Unlike strategic planning, tactics can change with the wind. A good tactic should be adaptable so that you can roll with the punches when faced with the ups and downs of workplace life. That’s not to say you should treat your deadlines and resources like they don’t matter; they do. Just be sure to have a contingency plan in case things change (i.e., a colleague is off sick or a delivery gets delayed).

It’s linked to your strategy

A good tactic is clearly linked to your strategy, so it’s clear how it’s contributing to your overall goals. This link should be apparent from both the tactic itself and the way it’s implemented.

For example, if your strategy is to grow your business, a tactic might be to hire five new team members. You might implement this by posting job ads on a local job site. All these actions relate to the overarching strategy.

How do you track strategy and tactics?

Tactics and strategy should work in harmony. And if you want to make sure they’re cohesive, you need to measure both.

How to measure strategy

KPIs, or Key Performance Indicators, can help you to measure whether or not your strategy is working. They’re measurable, directly linked to your strategy, and target-based.

Some examples of KPIs for strategy might include the following:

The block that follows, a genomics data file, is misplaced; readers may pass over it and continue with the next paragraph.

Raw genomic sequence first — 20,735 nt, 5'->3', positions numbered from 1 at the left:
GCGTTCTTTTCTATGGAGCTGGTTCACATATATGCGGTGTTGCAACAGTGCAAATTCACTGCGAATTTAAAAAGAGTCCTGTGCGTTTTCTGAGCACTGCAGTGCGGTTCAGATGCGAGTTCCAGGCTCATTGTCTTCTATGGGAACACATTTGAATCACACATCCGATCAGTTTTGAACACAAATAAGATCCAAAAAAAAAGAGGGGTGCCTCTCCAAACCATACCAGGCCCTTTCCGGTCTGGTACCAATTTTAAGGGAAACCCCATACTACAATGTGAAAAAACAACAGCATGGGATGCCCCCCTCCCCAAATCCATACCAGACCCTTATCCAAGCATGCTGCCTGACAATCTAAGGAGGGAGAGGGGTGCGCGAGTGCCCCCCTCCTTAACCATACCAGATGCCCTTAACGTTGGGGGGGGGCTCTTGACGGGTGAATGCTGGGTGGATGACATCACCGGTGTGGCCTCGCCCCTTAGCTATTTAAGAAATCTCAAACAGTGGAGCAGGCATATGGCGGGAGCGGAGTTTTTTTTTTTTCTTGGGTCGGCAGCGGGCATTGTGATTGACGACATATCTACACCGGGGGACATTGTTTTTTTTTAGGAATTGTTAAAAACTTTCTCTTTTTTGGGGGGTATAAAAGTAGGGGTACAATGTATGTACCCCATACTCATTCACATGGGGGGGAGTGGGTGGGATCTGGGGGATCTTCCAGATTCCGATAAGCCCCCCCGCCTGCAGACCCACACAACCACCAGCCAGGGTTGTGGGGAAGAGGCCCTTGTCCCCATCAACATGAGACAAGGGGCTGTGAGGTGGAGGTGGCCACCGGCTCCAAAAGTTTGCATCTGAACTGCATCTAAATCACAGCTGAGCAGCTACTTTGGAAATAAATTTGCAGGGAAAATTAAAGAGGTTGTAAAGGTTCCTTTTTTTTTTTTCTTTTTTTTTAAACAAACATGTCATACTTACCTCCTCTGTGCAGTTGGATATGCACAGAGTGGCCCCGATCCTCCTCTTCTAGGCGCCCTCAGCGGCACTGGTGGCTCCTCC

• The number of new customers acquired
  • The amount of revenue generated
  • The number of products sold
  • The number of social media followers
  • The number of website visitors

How to measure tactics

On their own, tactics aren’t a measurement of success. Your overall strategy defines that. However, tactics are a vital part of the process, and you should measure them.

Similar to strategic planning, you can use KPIs to do this. But you’ll focus more on milestones, start and end dates, and budget. Because tactics are more specific than strategy, the tactical KPIs will be more specific, too.

For example, if your strategy is to increase social media engagement by 50% in 6 months, then a corresponding KPI might be the number of social media posts per week.

Getting sign-off

Once you develop your strategy and tactics, relevant stakeholders will need sign off.

This is important for two reasons:

1. To make sure everyone’s on the same page and understands what they need to do
2. To give you the official green light to start work

The best way to get sign-off is to present your strategy and tactics clearly and concisely. Also, you should be prepared to answer any questions stakeholders might have.

When you’re presenting your proposal, it’s important to remember that not everyone will be as familiar with the topic as you are. So, explain things in simple terms, and don’t use complicated jargon. Once you have sign-off, you can start putting your plan into action!

How to use project management software to manage strategy and tactics

Project management software is a great way to keep your team organized and on track. These platforms make it easy to create and assign tasks, set deadlines, track progress, and communicate with team members, all in real time. You can also use them to store files and documents, ensuring everyone can access the latest versions with no mix-ups.

Backlog, our project management tool, makes strategic and tactical planning a breeze. Simply create a project, and add the relevant tasks, subtasks, deadlines, and assignees. After that, you can make a Gantt chart with the click of a button, and voila, your strategy and its associated tasks are mapped out in front of you in a clear, interactive diagram you can share with the team.